HIGH FIVE

So around the beginning of the new year, I got initiated into Rhonda’s high five salutation circle.

Rhonda, also a fellow SJC resident, would occasionally depart a dinner or a gathering by asking for a high five. I’m sure almost everyone is familar with the near universal salutation of slapping two palms together in an energetic fashion.

At first I thought what an odd thing to do for a 23 year old woman to be doing. Asking other 20-somethings for a salutation you did mostly as a kid. I immediately thought of that episode of Seinfeld where Puddy is the car salesman. Puddy relentlessly asks Jerry for a high five.

I went along with Rhonda’s high five requests, but I think I once said to her, “We’re in a nice restaurant, I don’t think people do high fives here.”

Before, the only people I saw doing high fives were between little kids and little kids and adults. The problem with adults doing high fives is that you can look like an idiot if you don’t do it right. You know when one person overcommits and the other doesn’t enough and it just looks like lame hand pushing. Even Rhonda will ask you to do it again if you mess it up.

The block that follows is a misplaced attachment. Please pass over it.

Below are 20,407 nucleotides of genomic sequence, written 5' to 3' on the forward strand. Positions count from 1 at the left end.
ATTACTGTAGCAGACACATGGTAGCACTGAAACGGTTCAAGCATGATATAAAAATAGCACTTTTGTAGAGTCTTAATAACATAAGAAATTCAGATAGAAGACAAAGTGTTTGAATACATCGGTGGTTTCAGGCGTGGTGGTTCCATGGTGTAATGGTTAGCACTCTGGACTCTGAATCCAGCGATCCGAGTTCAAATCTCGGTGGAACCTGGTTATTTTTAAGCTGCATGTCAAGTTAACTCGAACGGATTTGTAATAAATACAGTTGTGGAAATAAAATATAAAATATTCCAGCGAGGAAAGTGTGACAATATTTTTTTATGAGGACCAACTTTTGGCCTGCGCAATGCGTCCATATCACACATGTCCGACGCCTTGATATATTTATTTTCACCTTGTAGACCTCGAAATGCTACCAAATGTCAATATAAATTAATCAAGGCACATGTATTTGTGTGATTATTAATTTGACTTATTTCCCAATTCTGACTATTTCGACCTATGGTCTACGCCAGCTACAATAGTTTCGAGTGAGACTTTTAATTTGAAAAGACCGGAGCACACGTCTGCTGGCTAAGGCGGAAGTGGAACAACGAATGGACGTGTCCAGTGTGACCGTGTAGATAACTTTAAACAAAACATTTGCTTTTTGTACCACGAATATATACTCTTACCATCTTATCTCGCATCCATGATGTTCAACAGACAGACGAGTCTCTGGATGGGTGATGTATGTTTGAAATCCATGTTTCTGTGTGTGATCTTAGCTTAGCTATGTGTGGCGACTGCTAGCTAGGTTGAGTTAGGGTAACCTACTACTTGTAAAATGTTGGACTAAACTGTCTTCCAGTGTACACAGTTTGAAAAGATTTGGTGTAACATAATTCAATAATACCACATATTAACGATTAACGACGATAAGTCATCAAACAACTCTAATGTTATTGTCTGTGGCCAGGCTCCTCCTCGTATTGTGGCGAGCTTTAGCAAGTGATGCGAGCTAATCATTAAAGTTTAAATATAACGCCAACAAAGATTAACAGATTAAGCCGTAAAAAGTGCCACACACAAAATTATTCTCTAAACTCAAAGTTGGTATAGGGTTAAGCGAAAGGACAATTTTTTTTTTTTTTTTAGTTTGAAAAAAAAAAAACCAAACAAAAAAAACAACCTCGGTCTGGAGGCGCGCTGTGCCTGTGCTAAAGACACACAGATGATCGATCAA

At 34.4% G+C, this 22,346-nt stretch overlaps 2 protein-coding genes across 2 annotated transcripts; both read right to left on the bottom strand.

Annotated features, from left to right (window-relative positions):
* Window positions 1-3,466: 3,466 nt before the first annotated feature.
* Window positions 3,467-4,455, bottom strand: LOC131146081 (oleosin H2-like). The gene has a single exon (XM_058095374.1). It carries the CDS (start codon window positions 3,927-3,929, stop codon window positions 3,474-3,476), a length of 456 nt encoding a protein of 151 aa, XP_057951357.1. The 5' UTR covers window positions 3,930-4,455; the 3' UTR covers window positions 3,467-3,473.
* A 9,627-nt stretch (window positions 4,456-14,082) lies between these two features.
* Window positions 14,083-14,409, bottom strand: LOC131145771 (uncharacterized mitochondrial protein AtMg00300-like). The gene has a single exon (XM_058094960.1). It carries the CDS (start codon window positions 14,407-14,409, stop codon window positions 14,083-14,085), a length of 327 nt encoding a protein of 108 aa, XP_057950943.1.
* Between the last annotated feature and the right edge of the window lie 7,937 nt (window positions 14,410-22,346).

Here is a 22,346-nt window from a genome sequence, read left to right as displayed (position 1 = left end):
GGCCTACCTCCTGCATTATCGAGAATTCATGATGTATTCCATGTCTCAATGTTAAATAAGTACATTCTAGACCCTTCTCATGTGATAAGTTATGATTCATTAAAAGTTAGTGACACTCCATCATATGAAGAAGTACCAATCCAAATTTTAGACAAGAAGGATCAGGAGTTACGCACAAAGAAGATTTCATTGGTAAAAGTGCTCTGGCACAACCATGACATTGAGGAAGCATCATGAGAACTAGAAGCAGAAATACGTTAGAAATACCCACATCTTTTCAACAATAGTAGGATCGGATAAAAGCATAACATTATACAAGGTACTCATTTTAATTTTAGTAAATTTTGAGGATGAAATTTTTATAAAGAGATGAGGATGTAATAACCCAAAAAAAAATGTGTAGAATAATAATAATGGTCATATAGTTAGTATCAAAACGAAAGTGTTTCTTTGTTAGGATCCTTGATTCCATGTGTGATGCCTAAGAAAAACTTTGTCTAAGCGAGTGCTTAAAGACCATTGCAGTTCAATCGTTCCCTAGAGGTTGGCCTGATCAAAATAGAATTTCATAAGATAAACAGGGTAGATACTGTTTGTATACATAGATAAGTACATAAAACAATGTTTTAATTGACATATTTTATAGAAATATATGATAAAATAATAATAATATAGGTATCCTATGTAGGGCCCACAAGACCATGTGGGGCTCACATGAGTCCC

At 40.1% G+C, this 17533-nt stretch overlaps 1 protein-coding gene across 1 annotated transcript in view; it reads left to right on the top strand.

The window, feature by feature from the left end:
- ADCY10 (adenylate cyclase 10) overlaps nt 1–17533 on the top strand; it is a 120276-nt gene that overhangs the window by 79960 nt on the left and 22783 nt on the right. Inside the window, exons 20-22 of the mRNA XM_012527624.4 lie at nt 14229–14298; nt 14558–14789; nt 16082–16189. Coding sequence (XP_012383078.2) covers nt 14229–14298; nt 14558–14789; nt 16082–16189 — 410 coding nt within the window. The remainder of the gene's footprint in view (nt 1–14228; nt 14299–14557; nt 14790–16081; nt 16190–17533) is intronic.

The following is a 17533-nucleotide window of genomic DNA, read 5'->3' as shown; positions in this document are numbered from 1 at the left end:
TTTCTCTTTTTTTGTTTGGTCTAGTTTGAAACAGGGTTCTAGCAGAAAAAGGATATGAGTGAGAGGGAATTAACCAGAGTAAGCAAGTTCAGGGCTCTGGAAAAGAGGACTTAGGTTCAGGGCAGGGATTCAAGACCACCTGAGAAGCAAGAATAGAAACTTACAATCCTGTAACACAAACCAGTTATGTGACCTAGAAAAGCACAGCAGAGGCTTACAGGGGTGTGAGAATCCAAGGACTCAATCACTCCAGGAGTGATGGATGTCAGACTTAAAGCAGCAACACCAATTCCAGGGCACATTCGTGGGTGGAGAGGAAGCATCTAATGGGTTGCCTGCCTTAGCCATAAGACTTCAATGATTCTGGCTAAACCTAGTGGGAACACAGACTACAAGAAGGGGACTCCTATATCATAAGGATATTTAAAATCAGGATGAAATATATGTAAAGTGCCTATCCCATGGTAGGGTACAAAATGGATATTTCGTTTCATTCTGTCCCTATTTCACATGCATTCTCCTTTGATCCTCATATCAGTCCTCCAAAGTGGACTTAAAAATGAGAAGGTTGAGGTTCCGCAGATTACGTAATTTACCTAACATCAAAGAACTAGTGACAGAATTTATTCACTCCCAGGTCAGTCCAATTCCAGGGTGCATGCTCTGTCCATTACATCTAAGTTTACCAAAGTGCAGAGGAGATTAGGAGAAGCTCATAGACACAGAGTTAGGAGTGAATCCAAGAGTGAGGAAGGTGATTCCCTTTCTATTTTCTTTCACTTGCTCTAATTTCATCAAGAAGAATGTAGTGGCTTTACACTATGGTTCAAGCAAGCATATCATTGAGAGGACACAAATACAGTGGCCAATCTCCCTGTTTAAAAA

While I thought the high fives were at first odd, I have changed my opinions after several months. I believe the high fives harken back to simpler and more innocent times as kids when we first learned how to high five. When we were carefree human beings naive about the world in front of us.

So while Rhonda may have her own reasons why she needs to slap the hands of people around her, I will feel a small reminder of my past whenever she asks me to high five.

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